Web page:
Deep in the heart of Texas

Huddled in the open-air, flat-bottomed boat cruising the San Antonio’s noted River Walk, my friend Bess and I can’t believe the December weather. As a committed Texan, she’s determined to convince me that temperatures around 34 F are rare in her beloved town of SA, known for 300 days of sunshine annually and averages of 68.8 F. But here she is, bundled in an overcoat, scarf and mitts, while I – the hardy Canadian – have layered a vest over my T-shirt and topped it all with a hooded raincoat. We press closer together for warmth as the boat slowly cruises the three miles of river 20 feet below street level. Flagstone pathways connect shops, restaurants, hotels, galleries and pubs. Now the number 1 attraction in the city and one of the most popular destinations in the entire state, Paseo del Rio only came to be after a devastating flood in 1921. Faced with threats of burying the river for use as an underground storm drainage, a group of determined women fought to create this magnificent tree-shaded promenade.

Tonight, strands of more than 100,000 coloured Christmas lights illuminate the towering 200-year-old cypress trees lining the waterway. Couples, families, tourists and dog walkers wind their way along the paths, stopping to check out menus posted outside dozens of restaurants, peer in shop windows and inhale the sweet aromas drifting from the Rocky Mountain Chocolate Factory. Our half-hour boat cruise passes under 35 stone bridges; through the open-air Arneson River Theatre with rock-ledged seating on one side of the river, a stage on the other where opera, flamenco and clog dancing are performed; and in front of the three-storied glass-walled Rivercenter Mall, which boasts more than 125 stores, restaurants and theatres.

After the cruise, Bess and I make a beeline for the warmth of Dick’s Last Resort, noted for its staff’s predilection for insults, its rowdiness and its truly Texan attitude – No rules! More interesting, in my opinion, is its location: directly on the River Walk in the basement (formerly the laundry room) of the world-class Nix Hospital. Because of the building’s sharp angles, it appears two-dimensional from the River Walk. After devouring a huge platter of nachos laden with chili tequila queso and sour cream and quaffing a few draft beer, we head back to the paths, climbing behind the Arneson River Theatre to tour La Villita, the cobblestoned little village that was one of San Antonio’s original settlements and today is home to artists, artisans and craftsmen.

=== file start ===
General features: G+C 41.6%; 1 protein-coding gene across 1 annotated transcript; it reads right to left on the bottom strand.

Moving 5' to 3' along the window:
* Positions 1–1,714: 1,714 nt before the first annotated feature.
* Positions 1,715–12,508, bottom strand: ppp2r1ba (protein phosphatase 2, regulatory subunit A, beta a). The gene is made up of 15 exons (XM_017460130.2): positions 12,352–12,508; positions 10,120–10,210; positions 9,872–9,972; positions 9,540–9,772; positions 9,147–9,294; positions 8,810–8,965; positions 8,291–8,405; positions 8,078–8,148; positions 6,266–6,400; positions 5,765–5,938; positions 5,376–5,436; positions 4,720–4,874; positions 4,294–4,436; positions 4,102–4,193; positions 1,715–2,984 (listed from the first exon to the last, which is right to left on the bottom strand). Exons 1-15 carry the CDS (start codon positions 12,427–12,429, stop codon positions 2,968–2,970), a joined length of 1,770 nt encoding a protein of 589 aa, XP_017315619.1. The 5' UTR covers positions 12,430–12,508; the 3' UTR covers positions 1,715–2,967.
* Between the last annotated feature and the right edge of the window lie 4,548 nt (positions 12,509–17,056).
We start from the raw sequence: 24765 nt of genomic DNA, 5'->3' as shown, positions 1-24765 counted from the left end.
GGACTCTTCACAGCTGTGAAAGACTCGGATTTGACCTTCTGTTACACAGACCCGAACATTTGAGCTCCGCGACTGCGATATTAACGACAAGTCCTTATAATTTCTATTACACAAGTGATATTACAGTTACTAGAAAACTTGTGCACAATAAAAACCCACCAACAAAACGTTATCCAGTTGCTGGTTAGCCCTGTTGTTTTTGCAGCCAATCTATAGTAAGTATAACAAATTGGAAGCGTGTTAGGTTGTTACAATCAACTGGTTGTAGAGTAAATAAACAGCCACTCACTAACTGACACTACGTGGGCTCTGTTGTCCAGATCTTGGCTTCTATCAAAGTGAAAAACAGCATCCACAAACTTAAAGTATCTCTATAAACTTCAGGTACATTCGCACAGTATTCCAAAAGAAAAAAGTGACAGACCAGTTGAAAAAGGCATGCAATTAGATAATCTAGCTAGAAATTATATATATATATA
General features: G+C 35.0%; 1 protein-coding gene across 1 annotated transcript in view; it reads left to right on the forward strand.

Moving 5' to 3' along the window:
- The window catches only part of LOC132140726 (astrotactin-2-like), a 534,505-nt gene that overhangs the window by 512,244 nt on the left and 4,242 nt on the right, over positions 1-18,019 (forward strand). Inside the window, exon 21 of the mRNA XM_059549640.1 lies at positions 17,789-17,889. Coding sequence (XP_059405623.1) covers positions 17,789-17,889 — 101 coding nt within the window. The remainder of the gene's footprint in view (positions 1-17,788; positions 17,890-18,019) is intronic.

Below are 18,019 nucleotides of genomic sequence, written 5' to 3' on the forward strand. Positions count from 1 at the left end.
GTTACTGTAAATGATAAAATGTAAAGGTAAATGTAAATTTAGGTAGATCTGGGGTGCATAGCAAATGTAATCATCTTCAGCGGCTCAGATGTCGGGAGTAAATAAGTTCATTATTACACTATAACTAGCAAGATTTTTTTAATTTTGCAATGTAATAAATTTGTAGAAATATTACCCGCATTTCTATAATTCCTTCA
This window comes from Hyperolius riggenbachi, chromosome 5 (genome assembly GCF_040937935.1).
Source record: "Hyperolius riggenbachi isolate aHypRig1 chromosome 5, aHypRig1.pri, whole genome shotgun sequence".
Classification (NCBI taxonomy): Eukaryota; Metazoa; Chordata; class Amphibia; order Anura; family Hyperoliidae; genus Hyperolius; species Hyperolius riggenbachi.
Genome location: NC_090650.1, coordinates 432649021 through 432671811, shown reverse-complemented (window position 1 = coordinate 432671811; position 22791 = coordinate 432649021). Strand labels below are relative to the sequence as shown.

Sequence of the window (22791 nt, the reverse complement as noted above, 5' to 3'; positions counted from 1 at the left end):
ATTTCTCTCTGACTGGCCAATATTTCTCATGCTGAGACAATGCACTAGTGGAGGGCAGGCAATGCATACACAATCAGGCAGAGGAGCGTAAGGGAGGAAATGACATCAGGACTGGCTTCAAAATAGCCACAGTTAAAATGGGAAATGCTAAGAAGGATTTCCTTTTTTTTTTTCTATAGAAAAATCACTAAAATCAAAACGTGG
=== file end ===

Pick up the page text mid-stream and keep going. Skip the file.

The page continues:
All the fresh air has built up our hunger. Dinner at Caliza Grille in the Westin Riverwalk begins with lemon-scented lump crab cakes with roasted tomato chutney and mango coulis. To accompany the house-smoked pork tenderloin with shiitakes and apricot-onion comfit, I enjoy my first taste of Texan wine – a cabernet sauvignon from Becker Vineyards in nearby Fredericksburg and I’m practically asleep before my head hits the pillow.

As promised, the next day dawns sunny with the mercury pushing past the 65-degree mark. Like most tourists, the first destination I have on my agenda is the Alamo. It is surprisingly smaller in reality than as a symbol of heroism and ultimate sacrifice. The 1836 slaughter of 189 defenders by the Mexican army of 1,800 galvanized the Texans in their battle for independence from Mexico. Six weeks later, Sam Houston and his volunteers defeated the Mexican army with the battle cry of “Remember the Alamo!” The remains of the heroes of the Alamo lie in a marble coffin in the San Fernando Cathedral, where General Santa Anna had flown the flag of no mercy at the start of the siege. For the next 10 years, the Republic of Texas enjoyed its independence before joining the United States of America. But the state has never lost its sense of self-reliance: it is rare to see the American flag without the readily identifiable Lone Star state flag flying nearby, and the slogan “Don’t mess with Texas” still resonates.

Next to the Alamo – originally known as Mission San Antonio de Valero, one of five Spanish missions in the area – is the historic Menger Hotel, supposedly the oldest hotel in continuous operation west of the Mississippi. But the Menger is best known for its Rough Rider bar, where future president Teddy Roosevelt recruited his hard-fighting, hard-drinking men for his campaign in Cuba during the Spanish-American War.

At the Alamo Visitor Center at the Menger Hotel, I catch the hop-on/hop-off Alamo Trolley for a 60-minute tour that includes Hemisfair Park, Institute of Texan Cultures and Mission San José – a perfect way to plan the rest of my visit. By now, I need an art and museum fix, and San Antonio has plenty to offer. First stop: the McNay Art Museum. Opened in 1954, the McNay was the first museum of modern art in Texas, offering French paintings of the post-Impressionist and early school of Paris era, including Seurat, Pissarro, Cézanne and Gauguin as well as Picasso and van Gogh. For more contemporary art, I move on to the Blue Star Arts Complex, housed in a group of warehouses in Southtown, showcasing international folk and modern art.